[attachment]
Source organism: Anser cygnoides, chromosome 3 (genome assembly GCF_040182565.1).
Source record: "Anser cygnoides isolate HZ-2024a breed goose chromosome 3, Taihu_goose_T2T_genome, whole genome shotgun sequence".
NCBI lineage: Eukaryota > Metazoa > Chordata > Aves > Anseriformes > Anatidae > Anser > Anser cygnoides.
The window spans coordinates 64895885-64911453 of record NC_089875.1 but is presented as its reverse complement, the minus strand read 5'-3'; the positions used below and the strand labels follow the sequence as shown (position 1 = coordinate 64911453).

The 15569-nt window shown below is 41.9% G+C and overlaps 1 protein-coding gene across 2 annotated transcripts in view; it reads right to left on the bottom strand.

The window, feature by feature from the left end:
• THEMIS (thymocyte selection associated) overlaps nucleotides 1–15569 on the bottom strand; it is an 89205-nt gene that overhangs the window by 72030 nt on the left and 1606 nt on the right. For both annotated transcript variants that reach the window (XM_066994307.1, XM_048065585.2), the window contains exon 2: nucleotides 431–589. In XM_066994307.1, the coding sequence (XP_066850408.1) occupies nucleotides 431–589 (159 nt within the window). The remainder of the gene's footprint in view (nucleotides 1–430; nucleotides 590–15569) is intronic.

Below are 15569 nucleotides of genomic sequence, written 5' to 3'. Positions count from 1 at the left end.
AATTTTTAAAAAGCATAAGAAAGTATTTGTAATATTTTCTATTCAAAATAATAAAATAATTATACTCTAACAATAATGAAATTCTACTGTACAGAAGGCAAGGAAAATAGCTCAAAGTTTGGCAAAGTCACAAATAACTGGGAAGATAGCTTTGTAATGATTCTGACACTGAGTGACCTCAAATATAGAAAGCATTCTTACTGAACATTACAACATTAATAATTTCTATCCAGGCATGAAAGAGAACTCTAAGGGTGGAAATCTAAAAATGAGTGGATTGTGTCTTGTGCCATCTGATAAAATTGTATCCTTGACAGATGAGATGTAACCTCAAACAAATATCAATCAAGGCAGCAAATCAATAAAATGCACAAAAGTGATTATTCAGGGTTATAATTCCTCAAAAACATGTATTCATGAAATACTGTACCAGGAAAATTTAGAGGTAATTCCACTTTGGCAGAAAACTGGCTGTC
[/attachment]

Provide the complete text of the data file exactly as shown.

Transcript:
Source organism: Anser cygnoides, chromosome 3 (genome assembly GCF_040182565.1).
Source record: "Anser cygnoides isolate HZ-2024a breed goose chromosome 3, Taihu_goose_T2T_genome, whole genome shotgun sequence".
NCBI lineage: Eukaryota > Metazoa > Chordata > Aves > Anseriformes > Anatidae > Anser > Anser cygnoides.
The window spans coordinates 64895885-64911453 of record NC_089875.1 but is presented as its reverse complement, the minus strand read 5'-3'; the positions used below and the strand labels follow the sequence as shown (position 1 = coordinate 64911453).

The 15569-nt window shown below is 41.9% G+C and overlaps 1 protein-coding gene across 2 annotated transcripts in view; it reads right to left on the bottom strand.

The window, feature by feature from the left end:
• THEMIS (thymocyte selection associated) overlaps nucleotides 1–15569 on the bottom strand; it is an 89205-nt gene that overhangs the window by 72030 nt on the left and 1606 nt on the right. For both annotated transcript variants that reach the window (XM_066994307.1, XM_048065585.2), the window contains exon 2: nucleotides 431–589. In XM_066994307.1, the coding sequence (XP_066850408.1) occupies nucleotides 431–589 (159 nt within the window). The remainder of the gene's footprint in view (nucleotides 1–430; nucleotides 590–15569) is intronic.

Below are 15569 nucleotides of genomic sequence, written 5' to 3'. Positions count from 1 at the left end.
AATTTTTAAAAAGCATAAGAAAGTATTTGTAATATTTTCTATTCAAAATAATAAAATAATTATACTCTAACAATAATGAAATTCTACTGTACAGAAGGCAAGGAAAATAGCTCAAAGTTTGGCAAAGTCACAAATAACTGGGAAGATAGCTTTGTAATGATTCTGACACTGAGTGACCTCAAATATAGAAAGCATTCTTACTGAACATTACAACATTAATAATTTCTATCCAGGCATGAAAGAGAACTCTAAGGGTGGAAATCTAAAAATGAGTGGATTGTGTCTTGTGCCATCTGATAAAATTGTATCCTTGACAGATGAGATGTAACCTCAAACAAATATCAATCAAGGCAGCAAATCAATAAAATGCACAAAAGTGATTATTCAGGGTTATAATTCCTCAAAAACATGTATTCATGAAATACTGTACCAGGAAAATTTAGAGGTAATTCCACTTTGGCAGAAAACTGGCTGTC